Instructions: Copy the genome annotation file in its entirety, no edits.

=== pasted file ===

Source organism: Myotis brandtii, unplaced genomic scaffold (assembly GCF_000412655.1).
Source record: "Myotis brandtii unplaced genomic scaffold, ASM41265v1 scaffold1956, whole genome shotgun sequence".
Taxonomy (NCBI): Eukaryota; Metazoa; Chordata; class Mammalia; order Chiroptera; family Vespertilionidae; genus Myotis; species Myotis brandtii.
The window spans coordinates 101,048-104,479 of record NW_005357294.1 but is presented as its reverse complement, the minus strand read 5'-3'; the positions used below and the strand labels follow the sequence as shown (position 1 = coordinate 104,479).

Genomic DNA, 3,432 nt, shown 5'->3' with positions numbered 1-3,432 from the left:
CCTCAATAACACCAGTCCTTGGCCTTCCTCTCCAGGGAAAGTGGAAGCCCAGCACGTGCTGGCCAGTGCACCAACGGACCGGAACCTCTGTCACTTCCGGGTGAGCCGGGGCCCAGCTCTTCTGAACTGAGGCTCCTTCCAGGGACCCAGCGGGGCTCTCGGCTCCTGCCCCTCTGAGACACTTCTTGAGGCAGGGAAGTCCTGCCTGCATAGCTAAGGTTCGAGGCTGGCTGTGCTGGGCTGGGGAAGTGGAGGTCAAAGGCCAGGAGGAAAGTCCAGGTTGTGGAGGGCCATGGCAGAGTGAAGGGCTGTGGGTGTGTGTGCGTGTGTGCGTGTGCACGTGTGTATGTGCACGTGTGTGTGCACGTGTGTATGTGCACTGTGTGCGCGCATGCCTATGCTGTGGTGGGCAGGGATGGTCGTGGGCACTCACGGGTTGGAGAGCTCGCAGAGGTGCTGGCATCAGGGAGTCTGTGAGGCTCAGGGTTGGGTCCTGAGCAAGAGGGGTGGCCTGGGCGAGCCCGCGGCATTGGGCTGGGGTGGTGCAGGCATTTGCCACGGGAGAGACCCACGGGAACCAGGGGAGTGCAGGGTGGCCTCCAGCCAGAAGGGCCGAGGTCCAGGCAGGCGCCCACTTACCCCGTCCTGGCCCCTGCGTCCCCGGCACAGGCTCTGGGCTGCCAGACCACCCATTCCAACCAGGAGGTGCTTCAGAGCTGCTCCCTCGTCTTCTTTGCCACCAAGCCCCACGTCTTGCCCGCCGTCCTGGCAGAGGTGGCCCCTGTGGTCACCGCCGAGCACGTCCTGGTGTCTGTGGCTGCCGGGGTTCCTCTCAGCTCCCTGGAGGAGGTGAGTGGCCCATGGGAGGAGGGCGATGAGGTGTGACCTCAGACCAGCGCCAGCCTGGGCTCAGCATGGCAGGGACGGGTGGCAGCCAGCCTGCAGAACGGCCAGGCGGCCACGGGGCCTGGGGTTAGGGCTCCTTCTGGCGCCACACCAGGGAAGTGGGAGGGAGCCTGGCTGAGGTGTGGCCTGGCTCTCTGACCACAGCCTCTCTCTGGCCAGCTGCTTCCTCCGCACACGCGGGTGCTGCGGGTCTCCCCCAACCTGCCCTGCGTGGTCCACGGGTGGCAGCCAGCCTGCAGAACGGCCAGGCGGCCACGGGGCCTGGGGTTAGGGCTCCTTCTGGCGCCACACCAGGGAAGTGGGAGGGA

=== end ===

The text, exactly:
Source organism: Myotis brandtii, unplaced genomic scaffold (assembly GCF_000412655.1).
Source record: "Myotis brandtii unplaced genomic scaffold, ASM41265v1 scaffold1956, whole genome shotgun sequence".
Taxonomy (NCBI): Eukaryota; Metazoa; Chordata; class Mammalia; order Chiroptera; family Vespertilionidae; genus Myotis; species Myotis brandtii.
The window spans coordinates 101,048-104,479 of record NW_005357294.1 but is presented as its reverse complement, the minus strand read 5'-3'; the positions used below and the strand labels follow the sequence as shown (position 1 = coordinate 104,479).

Genomic DNA, 3,432 nt, shown 5'->3' with positions numbered 1-3,432 from the left:
CCTCAATAACACCAGTCCTTGGCCTTCCTCTCCAGGGAAAGTGGAAGCCCAGCACGTGCTGGCCAGTGCACCAACGGACCGGAACCTCTGTCACTTCCGGGTGAGCCGGGGCCCAGCTCTTCTGAACTGAGGCTCCTTCCAGGGACCCAGCGGGGCTCTCGGCTCCTGCCCCTCTGAGACACTTCTTGAGGCAGGGAAGTCCTGCCTGCATAGCTAAGGTTCGAGGCTGGCTGTGCTGGGCTGGGGAAGTGGAGGTCAAAGGCCAGGAGGAAAGTCCAGGTTGTGGAGGGCCATGGCAGAGTGAAGGGCTGTGGGTGTGTGTGCGTGTGTGCGTGTGCACGTGTGTATGTGCACGTGTGTGTGCACGTGTGTATGTGCACTGTGTGCGCGCATGCCTATGCTGTGGTGGGCAGGGATGGTCGTGGGCACTCACGGGTTGGAGAGCTCGCAGAGGTGCTGGCATCAGGGAGTCTGTGAGGCTCAGGGTTGGGTCCTGAGCAAGAGGGGTGGCCTGGGCGAGCCCGCGGCATTGGGCTGGGGTGGTGCAGGCATTTGCCACGGGAGAGACCCACGGGAACCAGGGGAGTGCAGGGTGGCCTCCAGCCAGAAGGGCCGAGGTCCAGGCAGGCGCCCACTTACCCCGTCCTGGCCCCTGCGTCCCCGGCACAGGCTCTGGGCTGCCAGACCACCCATTCCAACCAGGAGGTGCTTCAGAGCTGCTCCCTCGTCTTCTTTGCCACCAAGCCCCACGTCTTGCCCGCCGTCCTGGCAGAGGTGGCCCCTGTGGTCACCGCCGAGCACGTCCTGGTGTCTGTGGCTGCCGGGGTTCCTCTCAGCTCCCTGGAGGAGGTGAGTGGCCCATGGGAGGAGGGCGATGAGGTGTGACCTCAGACCAGCGCCAGCCTGGGCTCAGCATGGCAGGGACGGGTGGCAGCCAGCCTGCAGAACGGCCAGGCGGCCACGGGGCCTGGGGTTAGGGCTCCTTCTGGCGCCACACCAGGGAAGTGGGAGGGAGCCTGGCTGAGGTGTGGCCTGGCTCTCTGACCACAGCCTCTCTCTGGCCAGCTGCTTCCTCCGCACACGCGGGTGCTGCGGGTCTCCCCCAACCTGCCCTGCGTGGTCCACGGGTGGCAGCCAGCCTGCAGAACGGCCAGGCGGCCACGGGGCCTGGGGTTAGGGCTCCTTCTGGCGCCACACCAGGGAAGTGGGAGGGA